Sunday 4 December 2016

'It's too late now to retire at 68'

Legendary jazzman Acker Bilk has no intention of hanging up his clarinet, he tells Aengus Fanning

Aengus Fanning

Published 07/03/2010 | 05:00

'Retirement? I don't know what the word means," says Acker Bilk. "You see, if it wasn't for venetian blinds, it would be curtains for us all!"

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I had been hoping to discuss the new retirement age of 68 with the legendary clarinettist whose great hits Stranger on the Shore, That's My Home and Buona Sera took the world by storm from the Sixties onwards. But he was having none of it.

"My belief is, keep blowing, keep playing, keep touring and keep meeting people. It keeps you young."

Acker, at 81, is the oldest of the famous Dixieland jazz triumvirate known as the three Bs, the others being Chris Barber, 80 on April 17, and Kenny Ball, 80 on May 22. "They're only youngsters. And I've led a better life!'' says Acker.

Promoter John Conway is planning to bring Acker to Dublin again this autumn.

"I love coming to Ireland. Tell all my fans there that I'm looking forward to seeing them again soon," says Acker.

Apart from playing jazz, Acker likes to paint Somerset landscapes with his friend, piano player Dave Collier.

Chris Barber is just as indifferent as Acker is to the concept of retirement. He is still touring with his 11-piece band featuring such fine musicians as Mike Henry on trumpet and Bob Hunt on trombone.

"The World Cup in June is interfering a little bit with our plans. There aren't many gigs around while that's on," says Chris a little ruefully.

He is recording a track or two with Eric Clapton later this month to be included on a double CD birthday album on his own Blues Legacy label, one disc of jazz with musicians such as Sandy Brown, Sammy Price, and Dubliner Ruan O'Loughlin, and the other of blues with Muddy Waters, Sonny Terry, Brownie McGhee and others -- some old recordings, some new, but none of them released before.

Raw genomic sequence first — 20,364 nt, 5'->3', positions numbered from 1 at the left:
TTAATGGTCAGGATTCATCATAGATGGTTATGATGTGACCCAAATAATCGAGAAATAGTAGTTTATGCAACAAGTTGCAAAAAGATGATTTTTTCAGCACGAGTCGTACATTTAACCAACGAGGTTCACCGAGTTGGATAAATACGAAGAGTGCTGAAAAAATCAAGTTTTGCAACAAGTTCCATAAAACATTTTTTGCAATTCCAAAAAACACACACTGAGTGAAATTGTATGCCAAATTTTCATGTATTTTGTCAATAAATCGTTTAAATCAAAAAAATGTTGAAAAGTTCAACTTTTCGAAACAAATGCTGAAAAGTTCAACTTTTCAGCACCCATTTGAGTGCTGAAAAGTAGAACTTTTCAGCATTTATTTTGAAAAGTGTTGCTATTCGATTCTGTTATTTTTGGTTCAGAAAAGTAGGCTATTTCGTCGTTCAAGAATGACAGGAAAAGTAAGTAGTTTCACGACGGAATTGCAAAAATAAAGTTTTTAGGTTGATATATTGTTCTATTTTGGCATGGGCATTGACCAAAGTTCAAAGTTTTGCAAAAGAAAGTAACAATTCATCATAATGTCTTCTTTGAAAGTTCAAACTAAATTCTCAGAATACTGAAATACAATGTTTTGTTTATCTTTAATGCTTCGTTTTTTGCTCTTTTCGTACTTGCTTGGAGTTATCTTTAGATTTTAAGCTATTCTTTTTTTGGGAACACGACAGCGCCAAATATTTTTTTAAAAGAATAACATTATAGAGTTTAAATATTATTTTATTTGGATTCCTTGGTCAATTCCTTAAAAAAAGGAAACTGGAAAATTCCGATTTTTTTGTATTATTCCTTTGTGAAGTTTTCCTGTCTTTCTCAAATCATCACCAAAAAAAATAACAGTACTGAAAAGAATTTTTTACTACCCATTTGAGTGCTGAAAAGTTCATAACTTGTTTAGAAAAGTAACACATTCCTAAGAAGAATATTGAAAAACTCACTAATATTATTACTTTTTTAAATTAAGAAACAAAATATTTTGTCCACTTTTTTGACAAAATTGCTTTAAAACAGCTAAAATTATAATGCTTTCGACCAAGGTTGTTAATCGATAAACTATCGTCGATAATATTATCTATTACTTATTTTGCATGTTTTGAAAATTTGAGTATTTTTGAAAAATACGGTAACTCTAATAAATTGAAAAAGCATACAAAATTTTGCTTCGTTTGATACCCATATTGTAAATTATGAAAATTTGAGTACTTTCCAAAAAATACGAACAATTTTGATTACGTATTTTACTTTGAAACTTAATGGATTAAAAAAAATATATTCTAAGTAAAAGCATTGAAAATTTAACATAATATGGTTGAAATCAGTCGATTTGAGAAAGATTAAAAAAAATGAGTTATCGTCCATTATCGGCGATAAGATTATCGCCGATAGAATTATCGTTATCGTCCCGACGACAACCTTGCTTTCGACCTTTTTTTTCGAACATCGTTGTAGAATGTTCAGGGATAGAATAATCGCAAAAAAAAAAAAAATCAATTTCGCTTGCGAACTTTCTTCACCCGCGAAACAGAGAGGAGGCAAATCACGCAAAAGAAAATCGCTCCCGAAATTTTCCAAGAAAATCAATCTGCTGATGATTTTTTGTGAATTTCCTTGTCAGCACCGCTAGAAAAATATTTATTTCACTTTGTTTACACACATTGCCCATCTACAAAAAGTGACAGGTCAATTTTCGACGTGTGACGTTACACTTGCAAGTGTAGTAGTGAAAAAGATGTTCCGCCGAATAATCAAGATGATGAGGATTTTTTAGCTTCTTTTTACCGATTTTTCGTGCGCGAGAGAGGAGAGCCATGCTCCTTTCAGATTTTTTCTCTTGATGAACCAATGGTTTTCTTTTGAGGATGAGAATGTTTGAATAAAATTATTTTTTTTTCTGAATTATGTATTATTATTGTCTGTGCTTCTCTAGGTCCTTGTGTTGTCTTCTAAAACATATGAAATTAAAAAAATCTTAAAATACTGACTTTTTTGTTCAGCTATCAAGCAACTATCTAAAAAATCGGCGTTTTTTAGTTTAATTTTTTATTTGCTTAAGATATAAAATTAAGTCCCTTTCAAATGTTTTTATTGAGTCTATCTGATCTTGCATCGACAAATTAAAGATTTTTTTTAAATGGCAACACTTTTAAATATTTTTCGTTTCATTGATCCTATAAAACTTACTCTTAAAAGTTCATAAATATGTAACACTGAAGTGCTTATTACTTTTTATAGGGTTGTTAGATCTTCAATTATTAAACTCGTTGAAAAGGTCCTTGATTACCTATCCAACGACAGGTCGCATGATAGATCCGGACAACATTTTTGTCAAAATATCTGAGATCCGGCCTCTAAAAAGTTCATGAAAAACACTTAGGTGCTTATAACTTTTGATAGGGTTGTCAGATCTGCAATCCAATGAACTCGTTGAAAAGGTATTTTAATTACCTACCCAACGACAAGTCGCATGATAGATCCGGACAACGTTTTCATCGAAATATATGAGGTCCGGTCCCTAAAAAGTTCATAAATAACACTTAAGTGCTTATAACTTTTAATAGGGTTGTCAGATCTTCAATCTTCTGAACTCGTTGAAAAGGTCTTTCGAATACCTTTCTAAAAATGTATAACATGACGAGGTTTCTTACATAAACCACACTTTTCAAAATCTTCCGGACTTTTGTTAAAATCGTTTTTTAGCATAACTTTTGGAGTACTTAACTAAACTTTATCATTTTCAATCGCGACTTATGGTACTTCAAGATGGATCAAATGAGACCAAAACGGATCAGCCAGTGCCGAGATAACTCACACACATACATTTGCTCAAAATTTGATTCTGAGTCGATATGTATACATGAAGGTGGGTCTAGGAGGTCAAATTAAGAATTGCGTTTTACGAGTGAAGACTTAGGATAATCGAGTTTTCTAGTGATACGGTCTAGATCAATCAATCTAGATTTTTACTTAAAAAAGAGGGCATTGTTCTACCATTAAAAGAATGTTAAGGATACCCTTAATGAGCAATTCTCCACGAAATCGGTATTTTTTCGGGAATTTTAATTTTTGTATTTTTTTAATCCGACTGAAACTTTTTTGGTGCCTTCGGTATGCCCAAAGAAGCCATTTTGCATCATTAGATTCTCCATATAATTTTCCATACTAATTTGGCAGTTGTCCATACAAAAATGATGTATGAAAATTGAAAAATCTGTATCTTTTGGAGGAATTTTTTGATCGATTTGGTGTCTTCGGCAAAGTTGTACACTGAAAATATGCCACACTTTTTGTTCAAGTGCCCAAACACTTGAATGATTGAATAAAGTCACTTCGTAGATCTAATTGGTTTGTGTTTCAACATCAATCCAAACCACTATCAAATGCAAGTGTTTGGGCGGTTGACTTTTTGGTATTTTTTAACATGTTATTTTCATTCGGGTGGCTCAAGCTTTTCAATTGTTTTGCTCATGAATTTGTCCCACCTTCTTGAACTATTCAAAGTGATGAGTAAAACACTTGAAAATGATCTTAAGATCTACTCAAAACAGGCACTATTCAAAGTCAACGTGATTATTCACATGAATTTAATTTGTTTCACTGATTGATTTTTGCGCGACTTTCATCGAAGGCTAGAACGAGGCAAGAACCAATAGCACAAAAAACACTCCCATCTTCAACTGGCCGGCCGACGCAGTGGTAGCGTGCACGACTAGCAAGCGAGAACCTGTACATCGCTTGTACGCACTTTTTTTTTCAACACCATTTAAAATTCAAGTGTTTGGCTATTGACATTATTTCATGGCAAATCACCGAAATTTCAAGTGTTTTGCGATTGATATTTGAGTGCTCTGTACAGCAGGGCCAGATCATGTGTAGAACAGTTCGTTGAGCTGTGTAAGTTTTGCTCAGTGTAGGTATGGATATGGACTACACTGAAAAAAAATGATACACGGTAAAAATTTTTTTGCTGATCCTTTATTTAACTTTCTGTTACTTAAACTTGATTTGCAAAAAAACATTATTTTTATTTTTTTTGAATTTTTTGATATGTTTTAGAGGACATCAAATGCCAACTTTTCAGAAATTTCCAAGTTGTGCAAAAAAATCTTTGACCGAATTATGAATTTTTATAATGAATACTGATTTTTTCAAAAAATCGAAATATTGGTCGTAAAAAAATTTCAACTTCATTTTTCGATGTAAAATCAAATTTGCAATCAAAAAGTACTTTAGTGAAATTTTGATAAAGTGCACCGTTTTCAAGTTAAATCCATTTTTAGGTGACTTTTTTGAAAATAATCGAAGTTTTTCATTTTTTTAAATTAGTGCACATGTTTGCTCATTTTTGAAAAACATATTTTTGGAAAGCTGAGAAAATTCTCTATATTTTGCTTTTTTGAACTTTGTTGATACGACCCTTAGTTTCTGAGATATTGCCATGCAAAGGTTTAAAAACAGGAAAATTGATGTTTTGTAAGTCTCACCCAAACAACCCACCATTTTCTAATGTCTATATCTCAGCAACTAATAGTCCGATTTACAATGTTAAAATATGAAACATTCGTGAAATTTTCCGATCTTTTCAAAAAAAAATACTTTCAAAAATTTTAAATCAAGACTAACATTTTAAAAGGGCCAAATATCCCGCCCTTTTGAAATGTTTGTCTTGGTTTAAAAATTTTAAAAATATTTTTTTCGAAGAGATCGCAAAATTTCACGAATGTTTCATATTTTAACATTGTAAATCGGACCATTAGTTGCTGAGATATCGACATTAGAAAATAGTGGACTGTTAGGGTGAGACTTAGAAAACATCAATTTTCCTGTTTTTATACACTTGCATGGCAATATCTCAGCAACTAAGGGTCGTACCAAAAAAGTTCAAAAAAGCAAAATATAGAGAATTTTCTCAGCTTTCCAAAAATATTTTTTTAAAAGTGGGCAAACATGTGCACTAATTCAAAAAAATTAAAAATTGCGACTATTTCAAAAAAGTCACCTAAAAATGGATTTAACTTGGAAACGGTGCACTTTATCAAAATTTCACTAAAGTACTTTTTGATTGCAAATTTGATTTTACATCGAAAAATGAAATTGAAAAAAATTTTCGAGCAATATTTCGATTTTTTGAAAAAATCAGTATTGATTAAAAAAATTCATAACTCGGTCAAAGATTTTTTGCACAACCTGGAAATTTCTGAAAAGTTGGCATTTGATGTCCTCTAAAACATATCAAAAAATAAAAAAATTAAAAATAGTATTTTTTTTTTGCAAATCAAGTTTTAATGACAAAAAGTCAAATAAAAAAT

In the weeks ahead, the Barber band will be performing in Zurich, Frankfurt, Lubeck and the Isle of Bute. "I'd love to come to Ireland again," says Chris, "I wish to be invited. See what you can do."

Kenny, the youngest of the trio, has had a temporary setback and is in hospital at the moment with high blood pressure and a touch of pneumonia. "He'll be back in action soon," says his wife of 25 years, Michelle. "Music is where he gets his buzz from. I would never dream of taking his trumpet away from him. Kenny's as strong as an ox. He'll be out in a week.

"He has plenty of bookings coming up. He had two for this weekend, but Digby Fairweather will stand in for him."

Chris Barber's trumpeter for more than 50 years, Pat Halcox, will be 80 on March 18. "I missed St Patrick's Day by a few hours," he says.

Pat has retired from life on the road with the Barber band, though he still does local gigs with amateur musicians. Does he miss the big time? "I do and I don't," he says. "The strain of constant travelling wasn't good for me. On the other hand, I miss meeting people -- that's one of the joys of life."

What the song says of old soldiers might also be true of musicians: "Old jazzmen never die, they only fade away."

Gay Byrne features Acker Bilk on his radio show 'Sunday with Gay Byrne' on Lyric FM today from 2-4pm

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